The S.F.-based Koret Foundation, which will hand out $20 million in grants this year, is suddenly dealing with a relatively small amount of money that has disappeared.
Koret executives and board members are trying to find out what happened to a $10,000 grant they made last year to buy musical instruments for San Francisco schoolchildren.
Koret donated the money in March 1999 to a charity for San Francisco schools, but the money apparently never made it into the hands of the San Francisco Unified School District.
What happened to it is a mystery.
The school district is claiming fraud and is suing Art Blum, the president of Save San Francisco School Sports and Performing Arts, saying he collected some $41,000 from Koret and other sources that never got to the kids.
Blum, in turn, filed his own lawsuit against two of his former bookkeepers, claiming they forged checks and stole money from his account.
"It's something that has fallen on us, but it's not a catastrophe by any means," said Irving Cramer, executive director of the Koret Foundation.
"We'll take a look at it, and take whatever action is legally and ethically appropriate. But we don't really know too much right now."
The saga was reported on Page 1 of the San Francisco Examiner last week. The dispute between Blum and the district has been going on for one year, the article stated.
Koret Foundation officials are certain that their $10,000 check cleared, but where the money ended up, nobody is certain.
"We don't even know that it didn't get to the school district," Jack Curley, Koret's chief financial officer, said Monday.
However, if the money didn't get there — leaving the district on the hook for 50 musical instruments that already had been purchased — then Koret might write another $10,000 check and give it directly to the district.
Riding in on a white horse and saving the day certainly has its appeal for Koret, but the board of directors isn't scheduled to meet until June 7, so a decision before then is unlikely.
"We are aware of the public relations opportunity and we're working on it," Curley said.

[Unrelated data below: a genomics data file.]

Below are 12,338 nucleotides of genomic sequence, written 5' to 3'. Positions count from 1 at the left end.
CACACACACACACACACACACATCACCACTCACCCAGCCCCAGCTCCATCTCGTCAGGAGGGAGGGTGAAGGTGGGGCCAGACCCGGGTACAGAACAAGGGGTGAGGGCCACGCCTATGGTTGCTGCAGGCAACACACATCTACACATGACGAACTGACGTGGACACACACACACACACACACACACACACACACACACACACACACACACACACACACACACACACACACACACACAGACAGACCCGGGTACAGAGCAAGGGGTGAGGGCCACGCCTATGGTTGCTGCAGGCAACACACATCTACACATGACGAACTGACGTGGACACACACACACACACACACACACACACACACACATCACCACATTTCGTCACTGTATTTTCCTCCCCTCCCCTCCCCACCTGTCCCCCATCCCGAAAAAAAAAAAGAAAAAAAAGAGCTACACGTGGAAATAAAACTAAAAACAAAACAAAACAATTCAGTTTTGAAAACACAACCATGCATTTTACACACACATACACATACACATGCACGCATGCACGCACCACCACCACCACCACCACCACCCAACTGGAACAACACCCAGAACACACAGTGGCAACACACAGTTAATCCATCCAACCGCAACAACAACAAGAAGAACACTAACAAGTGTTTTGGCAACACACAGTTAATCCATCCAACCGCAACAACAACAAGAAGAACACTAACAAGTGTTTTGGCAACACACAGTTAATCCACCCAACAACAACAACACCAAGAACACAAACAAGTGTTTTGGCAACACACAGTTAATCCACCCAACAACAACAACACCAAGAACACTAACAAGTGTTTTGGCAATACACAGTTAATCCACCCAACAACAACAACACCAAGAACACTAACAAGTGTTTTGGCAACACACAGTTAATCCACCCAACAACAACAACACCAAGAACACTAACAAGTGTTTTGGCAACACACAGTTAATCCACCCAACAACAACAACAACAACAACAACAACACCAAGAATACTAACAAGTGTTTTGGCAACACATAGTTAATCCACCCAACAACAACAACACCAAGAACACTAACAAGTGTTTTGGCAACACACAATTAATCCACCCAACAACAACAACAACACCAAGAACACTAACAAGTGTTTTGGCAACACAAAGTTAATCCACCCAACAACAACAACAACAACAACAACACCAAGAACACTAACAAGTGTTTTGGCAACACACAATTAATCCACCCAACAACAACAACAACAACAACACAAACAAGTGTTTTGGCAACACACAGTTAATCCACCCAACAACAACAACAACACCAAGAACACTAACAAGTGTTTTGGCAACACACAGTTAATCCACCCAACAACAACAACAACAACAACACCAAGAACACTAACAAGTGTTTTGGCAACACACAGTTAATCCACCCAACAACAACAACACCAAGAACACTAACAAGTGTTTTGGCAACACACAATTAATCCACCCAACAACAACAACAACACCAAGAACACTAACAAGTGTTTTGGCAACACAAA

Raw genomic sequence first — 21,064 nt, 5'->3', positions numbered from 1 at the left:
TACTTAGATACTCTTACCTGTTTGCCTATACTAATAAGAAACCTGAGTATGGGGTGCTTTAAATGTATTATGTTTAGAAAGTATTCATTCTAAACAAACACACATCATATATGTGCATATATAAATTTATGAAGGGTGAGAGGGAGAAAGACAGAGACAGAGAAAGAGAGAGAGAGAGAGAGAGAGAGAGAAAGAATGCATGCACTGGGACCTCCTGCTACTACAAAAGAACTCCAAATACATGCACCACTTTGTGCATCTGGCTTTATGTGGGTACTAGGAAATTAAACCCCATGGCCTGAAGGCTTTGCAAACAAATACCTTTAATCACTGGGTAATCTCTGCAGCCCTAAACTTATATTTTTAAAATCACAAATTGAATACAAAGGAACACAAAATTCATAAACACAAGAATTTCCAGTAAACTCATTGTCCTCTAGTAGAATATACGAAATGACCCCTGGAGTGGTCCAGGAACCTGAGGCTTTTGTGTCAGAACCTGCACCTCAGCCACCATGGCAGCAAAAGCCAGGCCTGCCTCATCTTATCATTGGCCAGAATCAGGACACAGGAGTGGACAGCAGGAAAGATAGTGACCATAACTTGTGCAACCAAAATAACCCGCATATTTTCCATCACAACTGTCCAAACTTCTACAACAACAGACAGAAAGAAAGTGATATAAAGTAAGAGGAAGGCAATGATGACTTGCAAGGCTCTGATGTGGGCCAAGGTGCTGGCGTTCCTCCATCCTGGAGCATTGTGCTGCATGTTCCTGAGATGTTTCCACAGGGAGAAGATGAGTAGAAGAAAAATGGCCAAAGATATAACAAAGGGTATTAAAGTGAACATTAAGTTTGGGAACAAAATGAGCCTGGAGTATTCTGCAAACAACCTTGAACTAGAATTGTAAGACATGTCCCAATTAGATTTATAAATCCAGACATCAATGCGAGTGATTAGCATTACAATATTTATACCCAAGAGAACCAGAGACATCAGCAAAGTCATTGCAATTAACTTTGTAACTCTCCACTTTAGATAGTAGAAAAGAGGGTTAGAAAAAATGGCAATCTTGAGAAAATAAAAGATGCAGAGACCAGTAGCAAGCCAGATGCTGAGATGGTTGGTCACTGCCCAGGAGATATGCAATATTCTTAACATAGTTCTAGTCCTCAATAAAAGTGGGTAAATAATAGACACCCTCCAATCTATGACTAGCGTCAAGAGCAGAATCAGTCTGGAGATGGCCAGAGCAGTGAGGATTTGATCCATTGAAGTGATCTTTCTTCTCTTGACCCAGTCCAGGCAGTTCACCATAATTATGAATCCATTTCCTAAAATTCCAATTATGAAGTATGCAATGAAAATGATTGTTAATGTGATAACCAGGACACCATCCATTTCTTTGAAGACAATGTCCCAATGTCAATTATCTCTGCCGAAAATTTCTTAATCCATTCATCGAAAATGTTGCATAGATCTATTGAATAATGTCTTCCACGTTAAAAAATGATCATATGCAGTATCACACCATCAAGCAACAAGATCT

"Everything is still too early right now," said Susan Koret, chair of the board of directors. "But I think [a new $10,000 check] should go directly to the school, no doubt about it."
Koret officials are also exploring how to go about recouping their original $10,000 grant, but no lawyer has been put on the case, Cramer said.
"Nobody is jumping up and down, calling an emergency meeting," Cramer added. "The staff is pursuing it."
Blum has been a high-profile fund-raiser in San Francisco for decades, putting on such events as the Celebrity Waiters Luncheon. He has raised more than $1.5 million for schools, mostly for arts and athletic equipment, over the past 12 years, according to the Examiner.
In recent years, Blum has received a handful of grants from the Koret Foundation, most in the $2,500 to $10,000 range. Koret officials said they had never before experienced any problems with Blum or his organization.
Blum's attorney did not return a phone call from the Bulletin.
The Koret Foundation is one of the largest Jewish-sponsored charitable trusts in the United States, with assets of more than $250 million.
Established in 1979 by the late businessman Joseph Koret, a Jewish immigrant from Eastern Europe who built a clothing empire, the foundation has awarded more than $150 million in grants to support schools, public-policy organizations, and community projects and agencies. It makes 200 to 300 grants per year.
Most of them are given to organizations and institutions in the Bay Area, but the foundation also has a long history of supporting Israel.